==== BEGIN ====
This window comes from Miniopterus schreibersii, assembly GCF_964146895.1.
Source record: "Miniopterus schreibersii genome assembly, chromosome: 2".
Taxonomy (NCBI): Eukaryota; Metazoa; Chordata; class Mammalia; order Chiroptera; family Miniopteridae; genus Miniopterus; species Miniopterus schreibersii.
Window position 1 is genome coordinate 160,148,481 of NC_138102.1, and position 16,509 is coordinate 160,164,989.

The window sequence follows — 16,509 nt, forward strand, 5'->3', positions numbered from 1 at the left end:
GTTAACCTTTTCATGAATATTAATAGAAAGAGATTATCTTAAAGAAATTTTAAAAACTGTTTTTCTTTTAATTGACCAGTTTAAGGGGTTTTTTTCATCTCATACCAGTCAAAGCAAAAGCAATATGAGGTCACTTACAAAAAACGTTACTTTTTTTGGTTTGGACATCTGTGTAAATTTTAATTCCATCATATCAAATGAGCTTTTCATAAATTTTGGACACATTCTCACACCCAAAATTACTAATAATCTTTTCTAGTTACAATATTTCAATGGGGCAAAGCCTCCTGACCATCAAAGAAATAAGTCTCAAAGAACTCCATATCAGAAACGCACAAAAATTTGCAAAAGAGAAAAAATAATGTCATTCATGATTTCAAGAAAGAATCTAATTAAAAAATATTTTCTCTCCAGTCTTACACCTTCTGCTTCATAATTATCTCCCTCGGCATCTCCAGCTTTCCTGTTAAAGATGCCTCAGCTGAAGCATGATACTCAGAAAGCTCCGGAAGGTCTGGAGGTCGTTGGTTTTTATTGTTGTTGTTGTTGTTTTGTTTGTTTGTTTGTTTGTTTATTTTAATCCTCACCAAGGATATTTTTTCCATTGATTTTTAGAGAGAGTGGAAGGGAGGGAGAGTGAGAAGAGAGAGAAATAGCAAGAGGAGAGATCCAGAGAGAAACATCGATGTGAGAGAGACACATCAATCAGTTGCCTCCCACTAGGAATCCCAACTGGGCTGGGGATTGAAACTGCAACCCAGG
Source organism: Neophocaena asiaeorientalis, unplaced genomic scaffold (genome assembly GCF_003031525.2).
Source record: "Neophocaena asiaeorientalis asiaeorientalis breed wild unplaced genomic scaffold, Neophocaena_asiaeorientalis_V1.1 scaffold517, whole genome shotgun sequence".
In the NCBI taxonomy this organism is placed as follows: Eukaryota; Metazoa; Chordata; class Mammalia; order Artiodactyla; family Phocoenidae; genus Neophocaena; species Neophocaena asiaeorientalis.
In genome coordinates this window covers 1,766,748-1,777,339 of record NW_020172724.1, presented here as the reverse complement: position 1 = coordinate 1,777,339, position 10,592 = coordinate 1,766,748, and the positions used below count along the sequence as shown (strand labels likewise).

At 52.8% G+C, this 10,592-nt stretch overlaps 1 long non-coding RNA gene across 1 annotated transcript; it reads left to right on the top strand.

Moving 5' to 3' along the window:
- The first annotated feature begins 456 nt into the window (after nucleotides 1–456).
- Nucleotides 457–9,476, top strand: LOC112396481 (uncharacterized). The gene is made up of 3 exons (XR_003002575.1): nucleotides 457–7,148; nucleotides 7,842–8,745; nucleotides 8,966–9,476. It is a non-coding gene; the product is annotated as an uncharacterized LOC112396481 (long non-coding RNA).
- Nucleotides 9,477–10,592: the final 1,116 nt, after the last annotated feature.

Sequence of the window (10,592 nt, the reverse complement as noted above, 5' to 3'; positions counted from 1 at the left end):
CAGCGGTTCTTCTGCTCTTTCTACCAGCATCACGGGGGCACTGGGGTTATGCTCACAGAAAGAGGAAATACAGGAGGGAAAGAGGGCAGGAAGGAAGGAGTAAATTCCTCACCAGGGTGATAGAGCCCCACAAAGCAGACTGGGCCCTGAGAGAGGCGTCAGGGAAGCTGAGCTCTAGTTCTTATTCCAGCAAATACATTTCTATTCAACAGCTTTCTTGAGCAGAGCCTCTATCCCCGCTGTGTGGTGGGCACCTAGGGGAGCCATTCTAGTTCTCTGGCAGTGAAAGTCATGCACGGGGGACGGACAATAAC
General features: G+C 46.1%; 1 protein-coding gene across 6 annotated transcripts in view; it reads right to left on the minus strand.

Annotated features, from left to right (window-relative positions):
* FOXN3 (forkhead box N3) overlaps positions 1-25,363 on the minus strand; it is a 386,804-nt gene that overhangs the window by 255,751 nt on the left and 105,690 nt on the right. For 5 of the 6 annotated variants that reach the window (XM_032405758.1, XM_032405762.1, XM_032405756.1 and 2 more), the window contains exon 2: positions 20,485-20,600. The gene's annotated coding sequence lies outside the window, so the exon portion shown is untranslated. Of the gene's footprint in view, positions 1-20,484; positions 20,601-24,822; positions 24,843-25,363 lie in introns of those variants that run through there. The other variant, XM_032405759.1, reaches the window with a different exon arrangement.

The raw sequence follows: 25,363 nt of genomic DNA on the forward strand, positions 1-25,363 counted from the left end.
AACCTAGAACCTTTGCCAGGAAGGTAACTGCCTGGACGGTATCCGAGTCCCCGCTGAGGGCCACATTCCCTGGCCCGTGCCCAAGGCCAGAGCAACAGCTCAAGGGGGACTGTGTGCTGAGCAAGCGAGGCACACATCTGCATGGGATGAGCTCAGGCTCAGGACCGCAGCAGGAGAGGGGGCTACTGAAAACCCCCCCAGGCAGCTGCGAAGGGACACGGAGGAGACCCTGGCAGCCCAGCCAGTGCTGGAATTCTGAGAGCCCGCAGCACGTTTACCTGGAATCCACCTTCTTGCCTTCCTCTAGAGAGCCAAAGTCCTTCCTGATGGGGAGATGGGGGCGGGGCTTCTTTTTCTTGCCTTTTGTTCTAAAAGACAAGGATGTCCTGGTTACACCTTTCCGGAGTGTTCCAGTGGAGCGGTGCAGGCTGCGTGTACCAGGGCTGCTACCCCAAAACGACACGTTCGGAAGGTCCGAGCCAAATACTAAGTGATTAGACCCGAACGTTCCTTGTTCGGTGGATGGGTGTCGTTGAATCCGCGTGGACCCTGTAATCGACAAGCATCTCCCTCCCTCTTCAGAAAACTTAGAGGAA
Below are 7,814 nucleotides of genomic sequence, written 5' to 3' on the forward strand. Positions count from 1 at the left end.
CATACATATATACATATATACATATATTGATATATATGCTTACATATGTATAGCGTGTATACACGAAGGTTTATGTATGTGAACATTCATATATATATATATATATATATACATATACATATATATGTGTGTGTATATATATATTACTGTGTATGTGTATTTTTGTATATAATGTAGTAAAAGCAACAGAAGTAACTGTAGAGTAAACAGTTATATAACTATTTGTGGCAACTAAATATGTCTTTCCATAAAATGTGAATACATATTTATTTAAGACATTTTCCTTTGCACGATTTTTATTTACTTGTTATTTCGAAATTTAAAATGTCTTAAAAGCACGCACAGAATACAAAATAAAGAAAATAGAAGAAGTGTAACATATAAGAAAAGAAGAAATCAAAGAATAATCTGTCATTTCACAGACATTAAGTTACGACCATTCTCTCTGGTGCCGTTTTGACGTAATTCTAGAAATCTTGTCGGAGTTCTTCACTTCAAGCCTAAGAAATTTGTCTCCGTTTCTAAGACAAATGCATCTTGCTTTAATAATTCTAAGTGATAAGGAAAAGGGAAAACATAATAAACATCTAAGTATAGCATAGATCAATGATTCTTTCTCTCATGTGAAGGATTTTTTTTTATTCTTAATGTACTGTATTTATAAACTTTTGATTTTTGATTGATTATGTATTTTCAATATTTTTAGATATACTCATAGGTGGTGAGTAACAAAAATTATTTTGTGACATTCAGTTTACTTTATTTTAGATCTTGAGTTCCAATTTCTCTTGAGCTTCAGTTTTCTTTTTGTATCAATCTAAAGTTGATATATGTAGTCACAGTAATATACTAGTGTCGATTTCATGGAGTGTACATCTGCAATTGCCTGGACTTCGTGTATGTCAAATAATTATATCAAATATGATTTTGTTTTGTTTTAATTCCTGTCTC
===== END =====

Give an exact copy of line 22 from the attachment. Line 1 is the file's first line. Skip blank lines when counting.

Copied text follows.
AACCTAGAACCTTTGCCAGGAAGGTAACTGCCTGGACGGTATCCGAGTCCCCGCTGAGGGCCACATTCCCTGGCCCGTGCCCAAGGCCAGAGCAACAGCTCAAGGGGGACTGTGTGCTGAGCAAGCGAGGCACACATCTGCATGGGATGAGCTCAGGCTCAGGACCGCAGCAGGAGAGGGGGCTACTGAAAACCCCCCCAGGCAGCTGCGAAGGGACACGGAGGAGACCCTGGCAGCCCAGCCAGTGCTGGAATTCTGAGAGCCCGCAGCACGTTTACCTGGAATCCACCTTCTTGCCTTCCTCTAGAGAGCCAAAGTCCTTCCTGATGGGGAGATGGGGGCGGGGCTTCTTTTTCTTGCCTTTTGTTCTAAAAGACAAGGATGTCCTGGTTACACCTTTCCGGAGTGTTCCAGTGGAGCGGTGCAGGCTGCGTGTACCAGGGCTGCTACCCCAAAACGACACGTTCGGAAGGTCCGAGCCAAATACTAAGTGATTAGACCCGAACGTTCCTTGTTCGGTGGATGGGTGTCGTTGAATCCGCGTGGACCCTGTAATCGACAAGCATCTCCCTCCCTCTTCAGAAAACTTAGAGGAA